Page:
Commonwealth v. Pyle

Annotate this Case

462 Pa. 613 (1975)

342 A.2d 101

COMMONWEALTH of Pennsylvania v. William Jeffrey PYLE, Appellant.

Supreme Court of Pennsylvania.

Argued December 3, 1974.

Decided July 7, 1975.

*614 *615 *616 Michael B. Kean, West Chester, for appellant.

Robert S. Gawthrop, III, Asst. Dist. Atty., West Chester, for appellee.

Before JONES, C.J., and EAGEN, O'BRIEN, ROBERTS, POMEROY, NIX and MANDERINO, JJ.

OPINION OF THE COURT

JONES, Chief Justice.

Appellant, William Jeffrey Pyle, seventeen years of age, was arrested for the shooting death of his father, William M. Pyle, on July 25, 1973. Following his arrest on the charge of criminal homicide, appellant petitioned the Chester County Common Pleas Court to transfer the matter to Juvenile Court for further action pursuant to the provisions of the Juvenile Act, Act of December 6, 1972, P.L. 1464, No. 333, § 7, 11 P.S. § 50-303 (Supp. 1974-75). Thereafter, on August 15, 1973, a rule was entered upon the Chester County District Attorney, to show cause why the charge should not be transferred. At that time the Commonwealth announced the filing of a juvenile charge of theft against appellant[1] and petitioned the court to transfer this latter charge for adult criminal prosecution, pursuant to the Juvenile Act, id. § 28, 11 P.S. § 50-325. After a full counseled hearing, the lower court discharged the rule and granted the Commonwealth's application for transfer.[2] Thereafter, proceeding in the Criminal Division of the Common Pleas Court, appellant pled guilty to both charges. Appellant's degree of guilt was subsequently fixed at murder in the second degree and following the gathering and review of *617 comprehensive pre-sentencing reports, appellant was sentenced to pay a fine of five hundred dollars ($500.00) and to serve a term of not less than six (6) nor more than sixteen (16) years at an institution to be designated by state authorities. On the related charge of theft, he was sentenced to pay a fine of one hundred dollars ($100.00).[3]

In this appeal, appellant argues that the lower court erred in determining that there were reasonable grounds to believe he was not amenable to treatment, supervision or rehabilitation within the juvenile court system. (See Juvenile Act, id. § 28, 11 P.S. § 50-325(a) (4) (i)). Accordingly, he contends that disposition of his case should have been made in the Juvenile Court.[4] We disagree.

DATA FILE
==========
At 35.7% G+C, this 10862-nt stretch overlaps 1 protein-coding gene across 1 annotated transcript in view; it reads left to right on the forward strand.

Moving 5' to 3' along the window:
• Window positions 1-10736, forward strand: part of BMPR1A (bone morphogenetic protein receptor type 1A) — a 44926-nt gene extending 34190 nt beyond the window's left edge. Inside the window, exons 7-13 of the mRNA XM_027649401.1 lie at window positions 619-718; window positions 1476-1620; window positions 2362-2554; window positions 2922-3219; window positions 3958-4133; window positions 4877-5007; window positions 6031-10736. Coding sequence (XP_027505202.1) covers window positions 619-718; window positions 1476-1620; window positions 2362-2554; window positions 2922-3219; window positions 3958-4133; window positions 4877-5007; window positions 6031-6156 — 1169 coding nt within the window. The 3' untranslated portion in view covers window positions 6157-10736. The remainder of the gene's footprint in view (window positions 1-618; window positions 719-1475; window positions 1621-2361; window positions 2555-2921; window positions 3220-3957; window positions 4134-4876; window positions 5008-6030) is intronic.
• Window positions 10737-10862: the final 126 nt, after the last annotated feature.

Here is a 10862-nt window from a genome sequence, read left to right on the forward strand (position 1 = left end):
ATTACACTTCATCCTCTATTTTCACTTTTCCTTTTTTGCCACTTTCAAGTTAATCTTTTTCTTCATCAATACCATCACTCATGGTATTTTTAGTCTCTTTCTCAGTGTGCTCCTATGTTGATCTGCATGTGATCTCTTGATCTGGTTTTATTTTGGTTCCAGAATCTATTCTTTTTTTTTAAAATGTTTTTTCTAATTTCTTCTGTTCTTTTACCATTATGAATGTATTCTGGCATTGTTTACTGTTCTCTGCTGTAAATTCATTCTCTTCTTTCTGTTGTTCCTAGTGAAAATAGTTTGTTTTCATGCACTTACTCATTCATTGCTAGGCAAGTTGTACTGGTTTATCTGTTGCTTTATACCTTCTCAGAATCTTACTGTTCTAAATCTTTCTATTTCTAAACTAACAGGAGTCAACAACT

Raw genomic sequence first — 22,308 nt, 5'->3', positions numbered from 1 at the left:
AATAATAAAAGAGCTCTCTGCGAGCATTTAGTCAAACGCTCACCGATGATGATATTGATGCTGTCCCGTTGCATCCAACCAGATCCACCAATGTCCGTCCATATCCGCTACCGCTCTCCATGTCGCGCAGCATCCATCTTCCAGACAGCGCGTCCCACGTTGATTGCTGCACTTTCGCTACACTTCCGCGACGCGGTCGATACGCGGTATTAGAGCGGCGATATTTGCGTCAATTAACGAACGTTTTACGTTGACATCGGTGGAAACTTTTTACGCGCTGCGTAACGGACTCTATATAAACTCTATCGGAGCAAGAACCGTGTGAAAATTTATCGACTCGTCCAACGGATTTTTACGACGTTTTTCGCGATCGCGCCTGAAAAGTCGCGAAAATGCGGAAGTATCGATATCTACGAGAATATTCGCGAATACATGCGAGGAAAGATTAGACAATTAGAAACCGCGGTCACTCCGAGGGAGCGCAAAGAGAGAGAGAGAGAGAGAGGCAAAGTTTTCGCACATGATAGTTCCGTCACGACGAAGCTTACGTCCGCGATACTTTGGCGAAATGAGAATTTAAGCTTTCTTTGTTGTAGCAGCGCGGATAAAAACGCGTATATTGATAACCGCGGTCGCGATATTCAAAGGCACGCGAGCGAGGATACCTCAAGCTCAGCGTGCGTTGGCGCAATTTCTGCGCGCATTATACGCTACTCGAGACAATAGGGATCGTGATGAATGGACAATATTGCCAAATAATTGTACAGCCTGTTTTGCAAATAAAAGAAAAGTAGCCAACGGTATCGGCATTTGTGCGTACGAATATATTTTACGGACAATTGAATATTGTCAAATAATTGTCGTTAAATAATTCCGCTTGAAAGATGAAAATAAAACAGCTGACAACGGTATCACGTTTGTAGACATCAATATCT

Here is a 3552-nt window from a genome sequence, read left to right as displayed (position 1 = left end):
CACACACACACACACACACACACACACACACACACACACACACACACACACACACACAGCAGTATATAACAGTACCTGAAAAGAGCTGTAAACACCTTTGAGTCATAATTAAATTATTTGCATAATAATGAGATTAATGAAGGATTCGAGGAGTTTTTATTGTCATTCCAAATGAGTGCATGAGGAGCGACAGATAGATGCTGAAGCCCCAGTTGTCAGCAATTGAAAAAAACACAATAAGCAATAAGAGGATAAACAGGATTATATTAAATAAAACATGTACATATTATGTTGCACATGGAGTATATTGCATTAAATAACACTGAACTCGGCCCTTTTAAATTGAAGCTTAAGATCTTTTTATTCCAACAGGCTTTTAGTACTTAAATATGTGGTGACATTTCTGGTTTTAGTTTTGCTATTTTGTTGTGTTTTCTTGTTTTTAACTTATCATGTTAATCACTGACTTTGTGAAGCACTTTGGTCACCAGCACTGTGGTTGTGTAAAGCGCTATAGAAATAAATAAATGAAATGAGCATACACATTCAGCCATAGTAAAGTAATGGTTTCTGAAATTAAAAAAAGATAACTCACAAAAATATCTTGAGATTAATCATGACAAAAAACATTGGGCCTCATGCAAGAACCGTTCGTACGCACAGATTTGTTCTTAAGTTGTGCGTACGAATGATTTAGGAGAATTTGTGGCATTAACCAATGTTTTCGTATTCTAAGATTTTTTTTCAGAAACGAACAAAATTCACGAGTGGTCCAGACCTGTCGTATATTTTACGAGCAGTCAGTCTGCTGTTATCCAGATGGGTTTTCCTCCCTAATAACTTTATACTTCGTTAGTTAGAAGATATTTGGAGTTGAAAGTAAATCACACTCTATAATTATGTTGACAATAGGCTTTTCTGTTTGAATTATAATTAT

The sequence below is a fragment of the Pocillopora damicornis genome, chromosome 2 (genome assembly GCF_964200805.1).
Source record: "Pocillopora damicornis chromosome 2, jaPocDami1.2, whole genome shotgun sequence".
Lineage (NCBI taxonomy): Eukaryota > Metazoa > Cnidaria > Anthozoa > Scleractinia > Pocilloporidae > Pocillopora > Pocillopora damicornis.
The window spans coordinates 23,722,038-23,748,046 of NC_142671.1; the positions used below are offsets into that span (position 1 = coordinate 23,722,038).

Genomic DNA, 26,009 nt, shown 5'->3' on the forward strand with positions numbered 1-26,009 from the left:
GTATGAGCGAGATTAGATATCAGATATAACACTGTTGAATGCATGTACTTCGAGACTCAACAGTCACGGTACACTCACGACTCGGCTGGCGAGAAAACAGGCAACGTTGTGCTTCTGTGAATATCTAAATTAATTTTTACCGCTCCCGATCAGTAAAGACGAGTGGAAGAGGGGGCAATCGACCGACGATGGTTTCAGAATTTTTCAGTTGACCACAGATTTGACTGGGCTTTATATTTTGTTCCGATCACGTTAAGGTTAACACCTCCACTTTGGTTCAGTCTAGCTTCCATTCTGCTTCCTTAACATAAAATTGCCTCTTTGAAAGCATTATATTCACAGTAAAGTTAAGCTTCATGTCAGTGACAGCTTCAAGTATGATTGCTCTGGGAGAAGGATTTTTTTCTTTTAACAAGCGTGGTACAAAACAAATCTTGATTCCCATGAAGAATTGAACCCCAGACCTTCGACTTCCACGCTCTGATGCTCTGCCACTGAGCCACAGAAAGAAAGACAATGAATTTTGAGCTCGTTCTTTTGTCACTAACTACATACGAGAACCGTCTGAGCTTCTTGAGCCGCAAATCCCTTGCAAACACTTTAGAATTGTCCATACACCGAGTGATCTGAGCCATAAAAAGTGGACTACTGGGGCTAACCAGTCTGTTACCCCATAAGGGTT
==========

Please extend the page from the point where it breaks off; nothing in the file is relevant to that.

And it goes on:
This is the first case to be appealed to this Court involving the new criminal transfer section, Section 7, of the Juvenile Act. This section provides:

"§ 50-303. Criminal proceedings; transfer If it appears to the court in a criminal proceeding other than murder, that the defendant is a child, this *618 act shall immediately become applicable, and the judge shall forthwith halt further criminal proceedings, and, where appropriate, transfer the case to the Family Court Division or to a judge of the court assigned to conduct juvenile hearings, together with a copy of the accusatory pleading and other papers, documents, and transcripts of testimony relating to the case. If it appears to the court in a criminal proceeding charging murder, that the defendant is a child, the case may similarly be transferred and the provisions of this act applied. . . ." (Emphasis added).

Under the former Juvenile Court Law, Act of June 2, 1933, P.L. 1433, as amended, 11 P.S. §§ 243-268, there was no allowance for transfer in cases of murder. Once a prima facie case of felonious homicide was made out, the lower court judge had no alternative but to hold the juvenile for further proceedings in the criminal courts. Gaskins Case, 430 Pa. 298, 244 A.2d 662 (1968). See also Commonwealth v. Schmidt, 452 Pa. 185, 299 A.2d 254 (1973); Commonwealth v. James, 440 Pa. 205, 269 A.2d 898 (1970); Commonwealth v. Moore, 440 Pa. 86, 270 A.2d 200 (1970); Commonwealth v. McIntyre, 435 Pa. 96, 254 A.2d 639 (1969). Now, under the new statute, the determination of whether the interests of state and society require prosecution of murder on an indictment is within the sound discretion of the Common Pleas Court. Compare Act of June 2, 1933 P.L. 1433, amendments of June 15, 1939, P.L. 394, 11 P.S. § 256; Commonwealth v. Pouls, 198 Pa.Super. 595, 182 A.2d 261 (1962); Commonwealth ex rel. Firmstone v. Myers, 184 Pa.Super. 1, 132 A.2d 707, cert. den. 355 U.S. 962, 78 S. Ct. 550, 2 L. Ed. 2d 537 (1957); Trignani's Case, 150 Pa. Super. 491, 28 A.2d 702 (1942).